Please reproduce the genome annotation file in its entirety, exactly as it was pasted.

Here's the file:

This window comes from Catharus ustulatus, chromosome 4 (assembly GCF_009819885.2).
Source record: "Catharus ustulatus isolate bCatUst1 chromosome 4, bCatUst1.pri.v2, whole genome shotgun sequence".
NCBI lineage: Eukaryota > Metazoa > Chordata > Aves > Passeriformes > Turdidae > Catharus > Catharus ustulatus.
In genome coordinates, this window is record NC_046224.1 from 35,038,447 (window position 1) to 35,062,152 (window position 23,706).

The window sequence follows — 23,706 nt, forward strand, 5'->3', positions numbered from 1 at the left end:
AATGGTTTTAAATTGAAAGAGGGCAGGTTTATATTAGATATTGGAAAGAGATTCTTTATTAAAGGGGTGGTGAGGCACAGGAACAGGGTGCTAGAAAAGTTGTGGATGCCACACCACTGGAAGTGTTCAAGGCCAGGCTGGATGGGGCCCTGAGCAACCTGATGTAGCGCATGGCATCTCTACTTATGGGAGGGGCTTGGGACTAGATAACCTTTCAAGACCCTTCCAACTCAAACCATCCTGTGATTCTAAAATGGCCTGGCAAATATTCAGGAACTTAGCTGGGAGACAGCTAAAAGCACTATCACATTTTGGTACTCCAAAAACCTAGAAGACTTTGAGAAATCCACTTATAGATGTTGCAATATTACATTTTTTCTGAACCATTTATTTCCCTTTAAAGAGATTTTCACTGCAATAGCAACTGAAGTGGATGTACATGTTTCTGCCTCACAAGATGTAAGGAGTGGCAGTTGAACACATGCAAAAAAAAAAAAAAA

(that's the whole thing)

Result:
This window comes from Catharus ustulatus, chromosome 4 (assembly GCF_009819885.2).
Source record: "Catharus ustulatus isolate bCatUst1 chromosome 4, bCatUst1.pri.v2, whole genome shotgun sequence".
NCBI lineage: Eukaryota > Metazoa > Chordata > Aves > Passeriformes > Turdidae > Catharus > Catharus ustulatus.
In genome coordinates, this window is record NC_046224.1 from 35,038,447 (window position 1) to 35,062,152 (window position 23,706).

The window sequence follows — 23,706 nt, forward strand, 5'->3', positions numbered from 1 at the left end:
AATGGTTTTAAATTGAAAGAGGGCAGGTTTATATTAGATATTGGAAAGAGATTCTTTATTAAAGGGGTGGTGAGGCACAGGAACAGGGTGCTAGAAAAGTTGTGGATGCCACACCACTGGAAGTGTTCAAGGCCAGGCTGGATGGGGCCCTGAGCAACCTGATGTAGCGCATGGCATCTCTACTTATGGGAGGGGCTTGGGACTAGATAACCTTTCAAGACCCTTCCAACTCAAACCATCCTGTGATTCTAAAATGGCCTGGCAAATATTCAGGAACTTAGCTGGGAGACAGCTAAAAGCACTATCACATTTTGGTACTCCAAAAACCTAGAAGACTTTGAGAAATCCACTTATAGATGTTGCAATATTACATTTTTTCTGAACCATTTATTTCCCTTTAAAGAGATTTTCACTGCAATAGCAACTGAAGTGGATGTACATGTTTCTGCCTCACAAGATGTAAGGAGTGGCAGTTGAACACATGCAAAAAAAAAAAAAAA